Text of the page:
Session Title: B-cell Biology and Targets in Autoimmune Disease
Session Type: Abstract Submissions (ACR)
Vaccinating SLE patients with influenza and pneumococcal vaccines is generally considered safe and effective. However, conflicting reports regarding the impact of vaccination on autoantibody production exist. Whether vaccination might facilitate affinity maturation of autoantibody specificities or cause novel specificities to arise is difficult to determine from serum antibody measurements alone. In order to study this question on a per antibody basis, we have isolated and expressed human monoclonal antibodies from SLE patients following vaccination with both the influenza vaccine and Pneumovax23. Our technique utilizes antibody secreting cells arising from a memory response to produce antibodies specific to the vaccine. Furthermore, in autoimmune donors we can further characterize the antibodies with respect to common autoimmune specificities.
We developed a technology that allows us to make fully human monoclonal antibodies from any antigen currently approved as a vaccination in humans. This allows us to make human monoclonal antibodies which are highly specific to the vaccine antigen(s). This technology is based on the discovery of a population of B cells (ASCs), which arise 7 days after vaccination and produce antibody that is specific for the vaccine antigen. These cells can be sorted and their antibody genes cloned to express the antigen-specific antibody from each ASC. We are also capable of reverting the antibodies to their germline configurations to examine the role of somatic hypermutation in their auto-specificities.
Two interesting antibodies were characterized from two SLE donors, one following vaccination with the influenza vaccine (2_156p1E05) and the other following vaccination with Pneumovax23 (pn134p1D02). Although antibody 2_156p1E05 does not bind to influenza virus, it is the first example of a fully human high affinity antibody to Sm (8×10-10M). By line immunoblot, we show that it binds to SmD. When reverted to its naïve/germline configuration, this antibody loses all binding to Sm indicating that such binding arose during somatic hypermutation. Unlike 2_156p1E05, pn134p1D02 does bind to S. pneumoniae serotype 5 polysaccharide with high affinity (2×10-10M). However, by line immunoblot, we show that it also binds to nRNP A.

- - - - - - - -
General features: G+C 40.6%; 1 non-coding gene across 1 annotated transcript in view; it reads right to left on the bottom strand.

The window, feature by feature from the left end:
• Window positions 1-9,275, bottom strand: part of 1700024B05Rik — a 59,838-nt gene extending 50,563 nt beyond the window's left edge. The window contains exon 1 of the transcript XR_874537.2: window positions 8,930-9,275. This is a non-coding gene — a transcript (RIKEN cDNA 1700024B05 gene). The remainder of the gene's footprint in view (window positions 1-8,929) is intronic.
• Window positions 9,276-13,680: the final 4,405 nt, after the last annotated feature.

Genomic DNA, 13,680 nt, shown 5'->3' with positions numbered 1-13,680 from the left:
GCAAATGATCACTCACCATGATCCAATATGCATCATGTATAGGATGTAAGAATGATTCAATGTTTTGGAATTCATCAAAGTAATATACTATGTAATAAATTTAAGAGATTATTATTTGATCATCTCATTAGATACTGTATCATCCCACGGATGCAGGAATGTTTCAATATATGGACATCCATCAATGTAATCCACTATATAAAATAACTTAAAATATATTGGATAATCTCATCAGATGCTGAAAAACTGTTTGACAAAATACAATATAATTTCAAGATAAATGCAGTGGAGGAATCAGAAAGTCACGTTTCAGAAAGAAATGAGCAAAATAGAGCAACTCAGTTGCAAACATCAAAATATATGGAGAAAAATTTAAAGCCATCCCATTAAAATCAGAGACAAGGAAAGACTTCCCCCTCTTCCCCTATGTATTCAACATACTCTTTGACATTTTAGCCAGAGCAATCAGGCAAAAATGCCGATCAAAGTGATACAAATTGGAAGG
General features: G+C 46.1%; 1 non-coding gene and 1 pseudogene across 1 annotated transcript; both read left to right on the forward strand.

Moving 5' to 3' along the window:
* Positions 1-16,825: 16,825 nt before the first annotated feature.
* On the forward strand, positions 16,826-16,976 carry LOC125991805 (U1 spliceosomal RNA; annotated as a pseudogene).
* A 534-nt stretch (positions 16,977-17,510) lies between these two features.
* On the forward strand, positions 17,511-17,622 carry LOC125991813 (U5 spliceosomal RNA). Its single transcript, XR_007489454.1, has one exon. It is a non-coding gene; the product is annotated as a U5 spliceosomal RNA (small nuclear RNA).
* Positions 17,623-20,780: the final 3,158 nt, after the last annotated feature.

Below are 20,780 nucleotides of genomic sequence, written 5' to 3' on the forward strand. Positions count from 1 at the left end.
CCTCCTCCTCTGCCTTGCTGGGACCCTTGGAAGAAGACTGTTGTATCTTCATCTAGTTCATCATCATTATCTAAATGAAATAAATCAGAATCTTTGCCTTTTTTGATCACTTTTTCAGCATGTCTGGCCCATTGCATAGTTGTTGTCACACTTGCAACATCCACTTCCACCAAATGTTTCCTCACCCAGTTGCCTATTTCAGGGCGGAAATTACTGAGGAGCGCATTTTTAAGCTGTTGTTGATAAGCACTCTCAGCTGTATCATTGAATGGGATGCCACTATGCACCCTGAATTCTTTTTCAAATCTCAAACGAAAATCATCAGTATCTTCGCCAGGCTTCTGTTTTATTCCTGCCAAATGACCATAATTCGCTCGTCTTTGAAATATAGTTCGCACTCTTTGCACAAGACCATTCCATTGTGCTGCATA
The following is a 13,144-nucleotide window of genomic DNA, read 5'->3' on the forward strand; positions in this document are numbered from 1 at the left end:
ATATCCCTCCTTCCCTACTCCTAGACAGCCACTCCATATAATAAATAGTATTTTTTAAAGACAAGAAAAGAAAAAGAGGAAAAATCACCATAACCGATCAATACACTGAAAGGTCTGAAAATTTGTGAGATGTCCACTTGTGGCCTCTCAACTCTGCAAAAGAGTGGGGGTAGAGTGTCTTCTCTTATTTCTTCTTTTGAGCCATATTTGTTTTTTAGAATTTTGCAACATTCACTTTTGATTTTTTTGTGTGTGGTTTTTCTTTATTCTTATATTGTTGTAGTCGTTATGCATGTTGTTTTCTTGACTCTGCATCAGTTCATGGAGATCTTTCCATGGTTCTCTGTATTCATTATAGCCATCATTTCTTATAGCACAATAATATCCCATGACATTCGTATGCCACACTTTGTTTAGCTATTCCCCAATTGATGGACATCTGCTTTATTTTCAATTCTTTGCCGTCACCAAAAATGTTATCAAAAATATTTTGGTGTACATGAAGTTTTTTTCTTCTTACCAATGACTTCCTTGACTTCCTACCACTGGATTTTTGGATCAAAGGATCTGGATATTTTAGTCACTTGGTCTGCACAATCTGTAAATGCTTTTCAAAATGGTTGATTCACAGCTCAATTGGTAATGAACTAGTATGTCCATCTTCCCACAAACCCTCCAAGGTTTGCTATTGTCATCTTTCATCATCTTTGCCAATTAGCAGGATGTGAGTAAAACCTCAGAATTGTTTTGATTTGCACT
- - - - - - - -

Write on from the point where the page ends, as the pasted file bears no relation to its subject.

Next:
The serum of the donor of 2_156p1E05 was also carefully analyzed over a three year period and this patient’s antibody response to Sm clearly affinity matured, increasing in overall affinity in each year. Since this antibody does not bind influenza, it is unclear whether the vaccine played a role in this maturation, however, pn134p1D02 clearly binds polysaccharide and arose or matured after vaccination with Pneumovax23.
The ability to analyze the autoimmune response of a patient with SLE after vaccination on a per antibody basis allows us to determine whether new auto-specificities may occur after vaccination. Although this does not appear to be a common event, the fact that it can occur does indeed indicate that vaccination has the potential to increase autoantibody production and potentially clinical flares in select SLE patients.
P. C. Wilson,
J. A. James,
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ACR Meeting Abstracts - https://acrabstracts.org/abstract/antibody-secreting-cells-arising-after-vaccination-of-lupus-patients-may-produce-high-affinity-autoantibodies/